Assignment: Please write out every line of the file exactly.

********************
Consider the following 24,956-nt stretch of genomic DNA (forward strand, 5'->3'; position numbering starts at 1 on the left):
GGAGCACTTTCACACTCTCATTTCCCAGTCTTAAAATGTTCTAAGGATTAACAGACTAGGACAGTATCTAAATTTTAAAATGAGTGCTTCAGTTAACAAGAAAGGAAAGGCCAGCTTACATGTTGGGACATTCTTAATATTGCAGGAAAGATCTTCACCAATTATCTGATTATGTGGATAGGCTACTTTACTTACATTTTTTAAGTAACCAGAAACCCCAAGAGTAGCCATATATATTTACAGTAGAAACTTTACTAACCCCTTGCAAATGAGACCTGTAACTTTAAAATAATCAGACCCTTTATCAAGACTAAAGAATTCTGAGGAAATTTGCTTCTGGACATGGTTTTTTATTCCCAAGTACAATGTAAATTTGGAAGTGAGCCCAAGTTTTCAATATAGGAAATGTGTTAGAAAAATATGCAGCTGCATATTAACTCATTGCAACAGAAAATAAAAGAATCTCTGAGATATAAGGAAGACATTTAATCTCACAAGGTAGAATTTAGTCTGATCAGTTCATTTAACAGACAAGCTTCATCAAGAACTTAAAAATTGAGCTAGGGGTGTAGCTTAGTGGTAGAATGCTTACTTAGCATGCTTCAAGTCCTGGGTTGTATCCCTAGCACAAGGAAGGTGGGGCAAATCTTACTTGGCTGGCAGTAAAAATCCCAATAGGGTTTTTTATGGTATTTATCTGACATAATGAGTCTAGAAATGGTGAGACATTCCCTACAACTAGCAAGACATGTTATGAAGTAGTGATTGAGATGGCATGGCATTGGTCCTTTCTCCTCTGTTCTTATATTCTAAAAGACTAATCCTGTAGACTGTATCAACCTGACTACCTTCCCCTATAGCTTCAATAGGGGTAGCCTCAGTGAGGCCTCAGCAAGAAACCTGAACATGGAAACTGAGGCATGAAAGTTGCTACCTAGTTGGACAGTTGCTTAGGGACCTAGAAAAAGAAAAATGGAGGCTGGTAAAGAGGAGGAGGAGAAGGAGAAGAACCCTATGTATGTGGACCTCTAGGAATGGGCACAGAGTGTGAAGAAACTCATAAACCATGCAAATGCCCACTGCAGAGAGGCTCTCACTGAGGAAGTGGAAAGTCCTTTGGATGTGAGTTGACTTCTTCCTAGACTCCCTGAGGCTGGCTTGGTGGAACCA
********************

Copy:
Consider the following 24,956-nt stretch of genomic DNA (forward strand, 5'->3'; position numbering starts at 1 on the left):
GGAGCACTTTCACACTCTCATTTCCCAGTCTTAAAATGTTCTAAGGATTAACAGACTAGGACAGTATCTAAATTTTAAAATGAGTGCTTCAGTTAACAAGAAAGGAAAGGCCAGCTTACATGTTGGGACATTCTTAATATTGCAGGAAAGATCTTCACCAATTATCTGATTATGTGGATAGGCTACTTTACTTACATTTTTTAAGTAACCAGAAACCCCAAGAGTAGCCATATATATTTACAGTAGAAACTTTACTAACCCCTTGCAAATGAGACCTGTAACTTTAAAATAATCAGACCCTTTATCAAGACTAAAGAATTCTGAGGAAATTTGCTTCTGGACATGGTTTTTTATTCCCAAGTACAATGTAAATTTGGAAGTGAGCCCAAGTTTTCAATATAGGAAATGTGTTAGAAAAATATGCAGCTGCATATTAACTCATTGCAACAGAAAATAAAAGAATCTCTGAGATATAAGGAAGACATTTAATCTCACAAGGTAGAATTTAGTCTGATCAGTTCATTTAACAGACAAGCTTCATCAAGAACTTAAAAATTGAGCTAGGGGTGTAGCTTAGTGGTAGAATGCTTACTTAGCATGCTTCAAGTCCTGGGTTGTATCCCTAGCACAAGGAAGGTGGGGCAAATCTTACTTGGCTGGCAGTAAAAATCCCAATAGGGTTTTTTATGGTATTTATCTGACATAATGAGTCTAGAAATGGTGAGACATTCCCTACAACTAGCAAGACATGTTATGAAGTAGTGATTGAGATGGCATGGCATTGGTCCTTTCTCCTCTGTTCTTATATTCTAAAAGACTAATCCTGTAGACTGTATCAACCTGACTACCTTCCCCTATAGCTTCAATAGGGGTAGCCTCAGTGAGGCCTCAGCAAGAAACCTGAACATGGAAACTGAGGCATGAAAGTTGCTACCTAGTTGGACAGTTGCTTAGGGACCTAGAAAAAGAAAAATGGAGGCTGGTAAAGAGGAGGAGGAGAAGGAGAAGAACCCTATGTATGTGGACCTCTAGGAATGGGCACAGAGTGTGAAGAAACTCATAAACCATGCAAATGCCCACTGCAGAGAGGCTCTCACTGAGGAAGTGGAAAGTCCTTTGGATGTGAGTTGACTTCTTCCTAGACTCCCTGAGGCTGGCTTGGTGGAACCA